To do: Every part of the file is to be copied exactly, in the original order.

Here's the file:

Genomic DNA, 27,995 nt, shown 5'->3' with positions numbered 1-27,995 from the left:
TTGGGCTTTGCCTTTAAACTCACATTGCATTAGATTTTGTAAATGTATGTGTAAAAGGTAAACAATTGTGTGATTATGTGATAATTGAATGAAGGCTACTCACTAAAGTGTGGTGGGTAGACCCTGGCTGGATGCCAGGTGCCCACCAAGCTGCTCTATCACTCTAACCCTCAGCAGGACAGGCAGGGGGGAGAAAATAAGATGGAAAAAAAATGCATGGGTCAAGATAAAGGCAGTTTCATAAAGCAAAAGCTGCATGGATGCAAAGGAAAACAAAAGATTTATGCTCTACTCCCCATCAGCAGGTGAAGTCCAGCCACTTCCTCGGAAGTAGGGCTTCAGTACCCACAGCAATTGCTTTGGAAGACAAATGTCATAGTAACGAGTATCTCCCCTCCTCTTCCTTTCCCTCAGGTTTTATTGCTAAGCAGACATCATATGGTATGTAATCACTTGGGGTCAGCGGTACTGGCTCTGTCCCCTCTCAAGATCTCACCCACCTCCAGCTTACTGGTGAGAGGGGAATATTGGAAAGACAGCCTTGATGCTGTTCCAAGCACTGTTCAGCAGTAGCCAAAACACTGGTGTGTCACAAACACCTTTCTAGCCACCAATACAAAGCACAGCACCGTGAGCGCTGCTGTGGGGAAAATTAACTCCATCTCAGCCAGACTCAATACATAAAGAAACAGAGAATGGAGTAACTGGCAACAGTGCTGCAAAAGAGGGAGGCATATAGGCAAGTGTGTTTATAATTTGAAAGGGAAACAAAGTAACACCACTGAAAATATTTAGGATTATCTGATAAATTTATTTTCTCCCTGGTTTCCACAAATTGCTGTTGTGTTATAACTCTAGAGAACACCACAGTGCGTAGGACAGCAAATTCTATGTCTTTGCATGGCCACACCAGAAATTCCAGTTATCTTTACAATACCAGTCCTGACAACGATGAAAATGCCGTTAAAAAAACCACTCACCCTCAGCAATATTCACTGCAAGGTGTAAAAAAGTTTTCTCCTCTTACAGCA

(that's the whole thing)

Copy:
Genomic DNA, 27,995 nt, shown 5'->3' with positions numbered 1-27,995 from the left:
TTGGGCTTTGCCTTTAAACTCACATTGCATTAGATTTTGTAAATGTATGTGTAAAAGGTAAACAATTGTGTGATTATGTGATAATTGAATGAAGGCTACTCACTAAAGTGTGGTGGGTAGACCCTGGCTGGATGCCAGGTGCCCACCAAGCTGCTCTATCACTCTAACCCTCAGCAGGACAGGCAGGGGGGAGAAAATAAGATGGAAAAAAAATGCATGGGTCAAGATAAAGGCAGTTTCATAAAGCAAAAGCTGCATGGATGCAAAGGAAAACAAAAGATTTATGCTCTACTCCCCATCAGCAGGTGAAGTCCAGCCACTTCCTCGGAAGTAGGGCTTCAGTACCCACAGCAATTGCTTTGGAAGACAAATGTCATAGTAACGAGTATCTCCCCTCCTCTTCCTTTCCCTCAGGTTTTATTGCTAAGCAGACATCATATGGTATGTAATCACTTGGGGTCAGCGGTACTGGCTCTGTCCCCTCTCAAGATCTCACCCACCTCCAGCTTACTGGTGAGAGGGGAATATTGGAAAGACAGCCTTGATGCTGTTCCAAGCACTGTTCAGCAGTAGCCAAAACACTGGTGTGTCACAAACACCTTTCTAGCCACCAATACAAAGCACAGCACCGTGAGCGCTGCTGTGGGGAAAATTAACTCCATCTCAGCCAGACTCAATACATAAAGAAACAGAGAATGGAGTAACTGGCAACAGTGCTGCAAAAGAGGGAGGCATATAGGCAAGTGTGTTTATAATTTGAAAGGGAAACAAAGTAACACCACTGAAAATATTTAGGATTATCTGATAAATTTATTTTCTCCCTGGTTTCCACAAATTGCTGTTGTGTTATAACTCTAGAGAACACCACAGTGCGTAGGACAGCAAATTCTATGTCTTTGCATGGCCACACCAGAAATTCCAGTTATCTTTACAATACCAGTCCTGACAACGATGAAAATGCCGTTAAAAAAACCACTCACCCTCAGCAATATTCACTGCAAGGTGTAAAAAAGTTTTCTCCTCTTACAGCA